Stockpicking season in Europe

Hermes Fund Managers says it sees continued opportunities for stockpickers in Europe, although there are still questions over broader economic recovery.

Hermes Fund Managers, the London, UK based multiboutique manager,
has said in a recent briefing that it remains wary of the outlook for the eurozone, but that for stockpickers the environment continues to facilitate adding alpha.

Neil Williams, group chief economist, pointed to research suggesting that the eurozone will continue to lag other developed markets such as the US, UK and even Japan through 2014 and 2015.

“The shoots are growing, but need watering,” he says, adding that it
could still take some years before the eurozone fully recovers from the financial crisis, given that in real terms the GDP of the single currency
region still remains mired at 2007 levels, while, say, the US has seen much faster improvement.

Key to the US improvement has been the Federal Reserve quantitative easing programme. Even with discussion of tapering, the forecast is for
some $460bn in additional QE stimulus through 2014, taking total QE to
some $4.4trn.

Williams says based on figures published by the Fed itself, this points to a
total effect on the US economy equivalent to cutting interest rates by -546 basis points.

Putting this against the picture in the eurozone; while it may be that competitiveness has been improved in certain member states, as wages have come down in real terms, there is a sustained challenge in the value of the currency.

The ECB is still following a relatively tighter policy than the US, which is one reason the euro has remained relatively strong, making it harder to send exports outside the eurozone.

Andrew Parry, CEO Hermes Sourcecap, acknowledged that while general momentum in economies can be a powerful factor what matters is what the managers of companies say, such as whether or not they are hiring more staff.

Clearly, investors around the world have warmed to the idea of investing in European equity, he says. However, Hermes putout a note as far back as 2012 suggesting that Europe is a place where companies continue to make things that people want to buy.

Then, the challenge was the fear of eurozone contagion putting off investors. More recently it has been a case of, for example, US global equity managers putting record levels of net investment into European equities.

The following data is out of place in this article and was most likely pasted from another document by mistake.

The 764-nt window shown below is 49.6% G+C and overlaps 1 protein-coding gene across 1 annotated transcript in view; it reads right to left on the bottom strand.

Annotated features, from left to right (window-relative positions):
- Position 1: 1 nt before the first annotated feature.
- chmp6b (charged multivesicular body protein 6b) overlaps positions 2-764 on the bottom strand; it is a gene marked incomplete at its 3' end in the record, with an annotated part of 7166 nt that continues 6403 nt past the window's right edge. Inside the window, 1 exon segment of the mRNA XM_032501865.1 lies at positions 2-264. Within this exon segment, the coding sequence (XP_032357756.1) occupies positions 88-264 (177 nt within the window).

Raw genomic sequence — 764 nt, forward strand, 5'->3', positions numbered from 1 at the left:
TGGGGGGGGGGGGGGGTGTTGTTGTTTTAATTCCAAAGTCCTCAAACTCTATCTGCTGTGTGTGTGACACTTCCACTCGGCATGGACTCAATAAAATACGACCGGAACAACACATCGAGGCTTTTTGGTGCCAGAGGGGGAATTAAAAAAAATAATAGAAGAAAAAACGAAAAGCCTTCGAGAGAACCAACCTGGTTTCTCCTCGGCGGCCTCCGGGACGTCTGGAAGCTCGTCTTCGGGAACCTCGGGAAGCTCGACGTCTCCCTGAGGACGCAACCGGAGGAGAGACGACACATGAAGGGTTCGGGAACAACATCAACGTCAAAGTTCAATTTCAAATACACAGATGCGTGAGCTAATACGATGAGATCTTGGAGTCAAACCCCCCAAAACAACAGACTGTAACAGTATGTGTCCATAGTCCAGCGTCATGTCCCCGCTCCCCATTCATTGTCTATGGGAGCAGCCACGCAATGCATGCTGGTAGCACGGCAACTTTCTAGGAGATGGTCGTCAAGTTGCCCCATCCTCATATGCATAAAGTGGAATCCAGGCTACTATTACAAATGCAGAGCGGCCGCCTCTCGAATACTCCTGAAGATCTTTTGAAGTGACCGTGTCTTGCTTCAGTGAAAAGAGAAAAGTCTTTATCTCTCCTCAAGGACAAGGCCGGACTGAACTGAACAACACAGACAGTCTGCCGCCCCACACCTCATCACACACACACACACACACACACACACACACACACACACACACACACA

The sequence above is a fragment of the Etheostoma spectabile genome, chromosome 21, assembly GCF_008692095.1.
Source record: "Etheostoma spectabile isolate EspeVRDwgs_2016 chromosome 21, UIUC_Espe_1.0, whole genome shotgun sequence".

There remain certain dangers, however, and investors need to be absolutely sure they understand what is happening at the company level.

Parry says that simply comparing indices such as the S&P 500 against the Euro Stoxx 50 to suggest Europe is cheap versus US equity does not give the full story.

For example, while Ireland may have returned to international debt markets, profits at the company level in Spain remain below precrisis peaks. This means there is momentum in the market, but not necessarily the depth of value suggested by the comparison between indices.

The recent reporting season pointed to about half of companies beating sales targets and about half not; Parry describes it as being less than the boom suggested by the performance of European stockmarkets over the past 12-18 months.

Thus, investors need to look to individual companies, rather than take a top down view. So-called ‘stale bulls’ in emerging markets may seek to sell during the coming summer, which leaves Europe as the default choice for
many global equity managers.

But the danger signs are there, such as the high level of dispersion of returns in key sectors such as banking and industrials. However, Parry adds that a dose of fear is to be welcomed in stockmarkets, because it creates
pockets of mispricing that creates opportunities for stockpickers.

It is not difficult to find good companies, driven on by good development and under good management. The question rather arises over valuations, given what has happened to prices on stockmarkets.

Both growth and inflation remain low in real terms. Should they rise then it suggests companies will fare better overall, but it may be that some companies do better than others in such an environment.

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